By: William Morkel, BSc Director of Quality & Compliance
Recent closure of a testing laboratory in Mississauga, Ontario by Health Canada illustrates the need for companies to audit third party/contract testing facilities to ensure best practices are being followed.
Unlike laboratories engaged in the testing of drugs, laboratories involved in quality control testing of natural health products (NHPs) are not required to hold an Establishment Licence or a Site Licence. In fact, the NHP GMPs say very little about laboratory standards or requirements. This, however, does not absolve manufacturers, importers and/or product licence holders of their responsibility of auditing their laboratories, third party or otherwise, to ensure they are competent and qualified.
The importance of exercising such due diligence was highlighted a month ago when Health Canada actually shut down a lab in Mississauga, Ontario after they uncovered evidence that the lab was falsifying test results1,2. This came in the wake of a tip that the Inspectorate received from a whistleblower who was employed with the laboratory and that was confirmed during a follow-up audit. The lab in question was involved in testing NHPs, among other health products.
As a result, many of the companies who had engaged the services of this lab have had to suspend sales of the affected lots and are now having to retest their products. Therefore, not only do these companies have to bear the costs of immediate corrective and preventative actions, but they must also bear the bad publicity. All of the companies, along with their affected products, were named publically both on Health Canada’s website and in media coverage of the story. Ironically, these companies are among those who are at least making an active effort to comply with GMPs and product testing requirements at a time when there are still some in the industry who are negligent in these areas.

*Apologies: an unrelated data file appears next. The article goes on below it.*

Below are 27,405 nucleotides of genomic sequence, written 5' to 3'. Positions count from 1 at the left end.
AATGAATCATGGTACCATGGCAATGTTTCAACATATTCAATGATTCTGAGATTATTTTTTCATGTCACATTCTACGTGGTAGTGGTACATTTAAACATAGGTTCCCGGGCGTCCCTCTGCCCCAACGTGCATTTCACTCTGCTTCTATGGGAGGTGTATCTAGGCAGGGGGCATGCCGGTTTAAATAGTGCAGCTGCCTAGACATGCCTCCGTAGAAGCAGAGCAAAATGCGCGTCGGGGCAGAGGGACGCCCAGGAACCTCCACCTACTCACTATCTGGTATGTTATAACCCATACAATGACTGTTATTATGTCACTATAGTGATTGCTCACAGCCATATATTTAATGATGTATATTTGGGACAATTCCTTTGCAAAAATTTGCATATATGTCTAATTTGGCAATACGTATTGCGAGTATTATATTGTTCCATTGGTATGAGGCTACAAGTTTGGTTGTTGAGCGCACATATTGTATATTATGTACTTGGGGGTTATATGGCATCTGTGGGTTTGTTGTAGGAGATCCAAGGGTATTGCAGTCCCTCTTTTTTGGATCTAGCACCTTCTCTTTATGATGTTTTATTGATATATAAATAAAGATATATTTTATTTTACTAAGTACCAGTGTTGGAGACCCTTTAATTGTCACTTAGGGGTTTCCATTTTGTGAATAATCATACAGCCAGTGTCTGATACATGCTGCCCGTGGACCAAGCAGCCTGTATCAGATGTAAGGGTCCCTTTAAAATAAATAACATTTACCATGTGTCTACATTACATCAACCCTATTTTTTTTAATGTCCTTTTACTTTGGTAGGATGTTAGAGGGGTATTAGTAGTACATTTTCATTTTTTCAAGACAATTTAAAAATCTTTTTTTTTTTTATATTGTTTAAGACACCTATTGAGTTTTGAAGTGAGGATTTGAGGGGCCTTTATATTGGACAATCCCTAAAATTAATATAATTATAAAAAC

While the details behind the lab shutdown remain to be investigated fully, the lesson to industry is clear – make the effort to thoroughly audit your vendors in advance. The NHP GMP guidelines require that manufacturers, packagers, labelers, importers, and distributors “Ensure that laboratories (in-house and contract) are capable of performing all of the tasks and responsibilities assigned to them”3. While this requirement is vague, and guidance from the NHPD in this area is limited, there are some important questions that one should ask when initially considering a laboratory:
The above list is by no means exhaustive. Moreover, although not explicitly required by the current NHP GMPs, an on-site audit of the lab is highly recommended. One may ask, “If the lab is already audited by Health Canada or another independent party, why should I conduct my own audit?” Bear in mind that the lab in Mississauga, that was recently shut done by Health Canada, underwent periodic government inspections. Conducting your own audit allows you to focus on your particular product(s) and on the particular lab systems, procedures, equipment, people, and practices that may impact the testing of those products. Labs should never be judged on pricing or turnaround times alone. The money you save now may have to be paid back later, with interest, through costly damage control measures.
At dicentra, we have a team of regulatory experts that can conduct an independent third party audit of a testing laborartory that you wish to employ. We can be reached at 1-866-647-3279 or firstname.lastname@example.org.